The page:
A Case Study of Controversy: The Cape York Aboriginal Australian Academy

  • John McCollow
Part of the Language Policy book series (LAPO, volume 19)


The Cape York Aboriginal Australian Academy (CYAAA) is a partnership between the Queensland Department of Education and Training (DET) and Good to Great Schools Australia (GGSA). The CYAAA has operated in the remote Queensland communities of Coen, Aurukun and Hope Vale. While Aurukun is no longer a campus, the CYAAA continues to operate at Coen and Hope Vale, where it uses Direct Instruction (DI), a standardised pedagogical and curriculum program. This chapter addresses the questions: What is the nature of the CYAAA reform? How has its implementation played out? What is the evidence of its success/failure? What conclusions should be drawn from the CYAAA experience? All of these questions have had significant relevance to literacy education in the three communities discussed here. Because the CYAAA is a high-profile, contested reform that embodies a particular approach to remote Indigenous education, these questions are important, not only to the communities involved but in considerations concerning literacy education for Indigenous communities in general.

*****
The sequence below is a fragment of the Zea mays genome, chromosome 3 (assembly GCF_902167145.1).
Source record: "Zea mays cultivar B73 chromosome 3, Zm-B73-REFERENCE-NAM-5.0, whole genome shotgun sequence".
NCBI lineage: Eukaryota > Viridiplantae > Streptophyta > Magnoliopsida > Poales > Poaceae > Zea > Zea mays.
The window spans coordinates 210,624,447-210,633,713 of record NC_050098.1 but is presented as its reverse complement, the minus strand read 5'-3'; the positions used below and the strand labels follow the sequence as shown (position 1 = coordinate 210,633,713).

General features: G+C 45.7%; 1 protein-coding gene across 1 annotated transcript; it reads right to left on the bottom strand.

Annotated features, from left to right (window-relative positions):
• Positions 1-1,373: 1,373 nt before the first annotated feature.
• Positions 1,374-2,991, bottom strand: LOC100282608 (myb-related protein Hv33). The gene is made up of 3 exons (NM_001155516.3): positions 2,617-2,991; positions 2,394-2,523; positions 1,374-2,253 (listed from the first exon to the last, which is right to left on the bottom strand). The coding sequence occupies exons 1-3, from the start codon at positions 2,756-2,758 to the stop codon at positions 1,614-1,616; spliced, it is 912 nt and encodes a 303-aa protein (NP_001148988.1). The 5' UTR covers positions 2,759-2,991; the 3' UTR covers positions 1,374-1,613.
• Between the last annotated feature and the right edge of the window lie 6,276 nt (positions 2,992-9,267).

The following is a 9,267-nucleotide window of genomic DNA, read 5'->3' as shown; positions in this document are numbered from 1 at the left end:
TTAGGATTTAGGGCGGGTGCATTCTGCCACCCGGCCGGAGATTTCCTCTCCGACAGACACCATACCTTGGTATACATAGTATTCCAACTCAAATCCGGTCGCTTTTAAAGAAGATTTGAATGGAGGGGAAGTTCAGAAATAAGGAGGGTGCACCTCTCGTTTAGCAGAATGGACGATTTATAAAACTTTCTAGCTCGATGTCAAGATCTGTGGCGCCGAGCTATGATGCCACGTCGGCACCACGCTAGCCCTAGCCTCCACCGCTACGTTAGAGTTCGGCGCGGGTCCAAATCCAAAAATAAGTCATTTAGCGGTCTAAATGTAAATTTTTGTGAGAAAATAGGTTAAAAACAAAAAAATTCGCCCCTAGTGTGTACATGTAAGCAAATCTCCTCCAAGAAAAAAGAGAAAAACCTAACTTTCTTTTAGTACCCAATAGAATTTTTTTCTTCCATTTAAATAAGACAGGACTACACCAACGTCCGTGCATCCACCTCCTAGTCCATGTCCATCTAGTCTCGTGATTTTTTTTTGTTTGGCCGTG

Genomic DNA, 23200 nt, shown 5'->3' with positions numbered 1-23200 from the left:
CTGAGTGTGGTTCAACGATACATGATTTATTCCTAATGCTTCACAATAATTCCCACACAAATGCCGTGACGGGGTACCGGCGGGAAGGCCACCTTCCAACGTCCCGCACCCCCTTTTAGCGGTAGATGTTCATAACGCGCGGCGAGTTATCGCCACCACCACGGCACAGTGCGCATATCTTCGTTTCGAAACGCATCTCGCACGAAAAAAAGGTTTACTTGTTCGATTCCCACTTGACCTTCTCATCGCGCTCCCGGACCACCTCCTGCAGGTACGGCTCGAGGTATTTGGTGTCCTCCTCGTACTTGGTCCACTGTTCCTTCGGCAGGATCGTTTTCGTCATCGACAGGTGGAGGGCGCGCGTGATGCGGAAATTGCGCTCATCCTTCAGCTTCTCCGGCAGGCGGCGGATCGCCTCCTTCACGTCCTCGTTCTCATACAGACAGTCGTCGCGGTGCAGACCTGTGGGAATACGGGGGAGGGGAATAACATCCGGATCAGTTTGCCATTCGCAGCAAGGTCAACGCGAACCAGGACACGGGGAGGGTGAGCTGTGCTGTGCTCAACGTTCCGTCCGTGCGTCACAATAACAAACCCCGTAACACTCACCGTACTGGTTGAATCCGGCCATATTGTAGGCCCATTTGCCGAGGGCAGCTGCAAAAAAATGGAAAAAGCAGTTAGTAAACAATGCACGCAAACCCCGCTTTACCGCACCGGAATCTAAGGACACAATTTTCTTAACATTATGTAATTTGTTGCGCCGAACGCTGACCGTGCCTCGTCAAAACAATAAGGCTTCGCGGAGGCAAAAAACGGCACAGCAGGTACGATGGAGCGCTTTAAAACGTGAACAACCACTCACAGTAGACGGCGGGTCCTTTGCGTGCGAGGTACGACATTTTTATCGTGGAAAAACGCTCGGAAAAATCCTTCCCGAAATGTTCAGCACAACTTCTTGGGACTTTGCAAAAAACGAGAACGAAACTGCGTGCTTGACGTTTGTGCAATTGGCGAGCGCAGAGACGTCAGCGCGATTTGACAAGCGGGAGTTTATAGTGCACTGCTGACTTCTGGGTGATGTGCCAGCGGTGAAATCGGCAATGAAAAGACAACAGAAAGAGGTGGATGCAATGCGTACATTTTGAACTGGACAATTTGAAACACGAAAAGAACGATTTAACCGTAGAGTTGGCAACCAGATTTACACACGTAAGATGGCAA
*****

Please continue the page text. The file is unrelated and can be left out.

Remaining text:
Figure 14.2 and quotes from “Some preliminary analyses of the three Cape York schools on NAPLAN”, unpublished paper (Hattie 2014) are reproduced with the permission of Professor John Hattie.


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Copyright information

© Springer Nature Singapore Pte Ltd. 2019

Authors and Affiliations

  • John McCollow
    • 1
  1. 1.TJ Ryan FoundationBrisbaneAustralia

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